The easiest way to get a tire off of a rim is to begin on the opposite side of the valve stem. Try to first roll the tire off of the rim. You can do this by squeezing the two sides of the tire bead together and working one half of the tire over the edge of the rim using your thumbs. This takes a bit of effort, and if you are unsuccessful after a couple of tries, this is where a tire level comes in handy. Insert the tire lever between the edge of the rim, and the bead of the tire. You can then slide the tire lever along the junction until one side of the tire comes off the rim.
With the tire now half off of the rim, you can inspect the casing and tread for anything that could have caused the puncture. An initial visual inspection may reveal a thorn, piece of glass, nail, or sliver of metal. If you don’t see anything, run your fingers carefully on the inside of the casing. You should be able to locate the perpetrator at this point. Removing a deeply seated sharp bit may be difficult, but not removing it means you’ll only be wasting a tube.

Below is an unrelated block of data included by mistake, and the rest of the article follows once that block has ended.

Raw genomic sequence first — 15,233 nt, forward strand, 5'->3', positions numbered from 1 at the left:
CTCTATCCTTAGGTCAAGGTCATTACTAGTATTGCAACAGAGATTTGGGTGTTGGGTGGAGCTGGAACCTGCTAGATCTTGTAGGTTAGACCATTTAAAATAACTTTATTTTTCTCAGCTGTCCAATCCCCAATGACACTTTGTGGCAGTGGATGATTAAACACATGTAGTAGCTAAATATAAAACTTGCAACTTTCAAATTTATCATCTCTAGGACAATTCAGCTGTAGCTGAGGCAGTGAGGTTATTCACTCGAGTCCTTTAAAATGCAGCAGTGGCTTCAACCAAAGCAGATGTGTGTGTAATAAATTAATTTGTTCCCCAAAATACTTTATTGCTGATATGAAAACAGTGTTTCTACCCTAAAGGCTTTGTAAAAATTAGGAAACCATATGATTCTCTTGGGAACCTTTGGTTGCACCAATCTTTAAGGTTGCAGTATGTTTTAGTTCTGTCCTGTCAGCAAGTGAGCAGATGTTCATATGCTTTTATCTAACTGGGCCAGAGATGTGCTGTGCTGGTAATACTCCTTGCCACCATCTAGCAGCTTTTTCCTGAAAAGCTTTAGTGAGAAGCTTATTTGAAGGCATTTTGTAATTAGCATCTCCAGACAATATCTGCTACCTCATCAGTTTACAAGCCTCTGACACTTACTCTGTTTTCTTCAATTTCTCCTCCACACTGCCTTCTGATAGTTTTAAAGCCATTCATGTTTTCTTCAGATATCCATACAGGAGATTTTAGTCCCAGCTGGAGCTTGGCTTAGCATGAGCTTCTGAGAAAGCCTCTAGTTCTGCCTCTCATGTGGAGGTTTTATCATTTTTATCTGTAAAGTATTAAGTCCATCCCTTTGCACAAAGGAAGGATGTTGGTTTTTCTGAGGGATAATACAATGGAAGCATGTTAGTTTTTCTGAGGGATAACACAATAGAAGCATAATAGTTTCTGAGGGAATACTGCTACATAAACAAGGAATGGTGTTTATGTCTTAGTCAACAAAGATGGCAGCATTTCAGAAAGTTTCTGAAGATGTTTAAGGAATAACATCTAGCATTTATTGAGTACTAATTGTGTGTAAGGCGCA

Once you are sure the tire is free of the offending cause of the initial puncture, it’s time to put a new tube in. Before you get started, be sure to center any logo printed on the tire directly above the valve stem. This will help you locate any future punctures as they will be referenced to a constant point.
Partially inflate the tube so it has a little shape, and begin by inserting the valve stem into the valve hole in the rim. You can then work the tube into the tire that is still half on the rim. You will end up inserting the last part of the tube on the side opposite the valve stem. With the tube fully inserted you can begin remounting the tire on the rim. Let some air out of the partially inflated tube to make remounting the tire easier.
remounting the tire